ArticleBack To The Future
As time passes, many old practices fade into oblivion. Nowadays, nobody travels by horse, hardly anybody sends handwritten letters (unless they are Christmas cards), and those using cash are probably already in the minority. It's quite possible that home-phone owners are about to become a minority, too… As time passes, many old structures disappear - or undergo a significant facelift, including a change of function. Castles (and even some palaces) become museums, private businesses, such as stores, banks or even theatres, move to a different area, or open under a new name in a completely restored building. While quite a few private homes must have remained in possession of the same family for generations, stumbling upon a public building that hasn't changed either its location or its function for centuries, is about as likely as running into a dinosaur. When I found myself in front of the house in the above picture, I realized that the experience was about as hair-raising, too. Marsh Library turned out to be a welcoming, quiet, cozy place - a great one to spend an hour or so on a rainy afternoon. It could be called “inconspicuous”, too - but for the fact that it's the first public library in Ireland, and by far the oldest one, because it opened in 1707 and has functioned as a library ever since!
Among many wonders covered by this blog, there are groundbreaking ideas, remarkable places, unique and…well, wonderful people. And yet, it's that elegant and quiet house in the heart of Dublin that, arguably, comes the closest to the visceral meaning of “wonder” - that Hogwarts- or the nine-and-three-quarters platform-like mystery when you look at something that just can't exist because it somehow contradicts every law of Nature we know about. However, it's right there, in front of you…Those who might expect to plunge into mystery the moment they cross the threshold, will be disappointed. There are no dragons inside, and the only dungeon looks suspiciously like a regular basement. The staff doesn't wear mantles, either - rather, the librarians are modern people well versed in modern technology (Marsh is quite active on social media). Even the furniture doesn't look that medieval - until you are told that Jonathan Swift was sitting in that very chair when he wrote his harsh, devastating comment about a particular book in the margins of that very book. It took some convincing before the librarian agreed to bring the book in question from the vaults for a brief inspection. Usually, such viewing is done by appointment, and the worst imaginable crime visitors might commit is to touch the book in front of them - or any book on the shelves. And there are quite a few of those books.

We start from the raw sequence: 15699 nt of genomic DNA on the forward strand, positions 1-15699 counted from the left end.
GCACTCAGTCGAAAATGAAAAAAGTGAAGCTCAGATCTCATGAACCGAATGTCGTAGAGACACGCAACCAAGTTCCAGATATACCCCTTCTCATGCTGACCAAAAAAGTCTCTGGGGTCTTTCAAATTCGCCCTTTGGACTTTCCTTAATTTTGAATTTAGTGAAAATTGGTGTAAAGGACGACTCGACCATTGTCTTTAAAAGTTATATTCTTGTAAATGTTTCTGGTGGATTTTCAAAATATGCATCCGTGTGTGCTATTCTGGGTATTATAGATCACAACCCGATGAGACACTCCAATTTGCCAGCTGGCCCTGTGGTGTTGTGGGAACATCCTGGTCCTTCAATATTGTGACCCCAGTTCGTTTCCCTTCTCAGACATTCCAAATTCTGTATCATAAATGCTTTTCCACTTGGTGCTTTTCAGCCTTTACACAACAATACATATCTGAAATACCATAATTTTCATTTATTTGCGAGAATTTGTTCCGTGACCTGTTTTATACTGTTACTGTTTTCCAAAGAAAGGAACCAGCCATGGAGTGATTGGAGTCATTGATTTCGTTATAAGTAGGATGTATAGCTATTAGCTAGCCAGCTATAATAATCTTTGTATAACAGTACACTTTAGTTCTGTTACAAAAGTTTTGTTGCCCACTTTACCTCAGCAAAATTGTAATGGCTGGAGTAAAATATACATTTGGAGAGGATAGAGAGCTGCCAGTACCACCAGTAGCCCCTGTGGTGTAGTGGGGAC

Medieval guests were allowed to touch books - it would be difficult to read them otherwise! - but not to take them away. Just to ensure everybody would comply, the readers were accommodated in a…cage
It's frozen images like that medieval cage or Swift's 300+ years-old comment presented in the 21st century, that help to both emphasize Marsh's uniqueness, and to gradually reconcile one's mind with its mystery.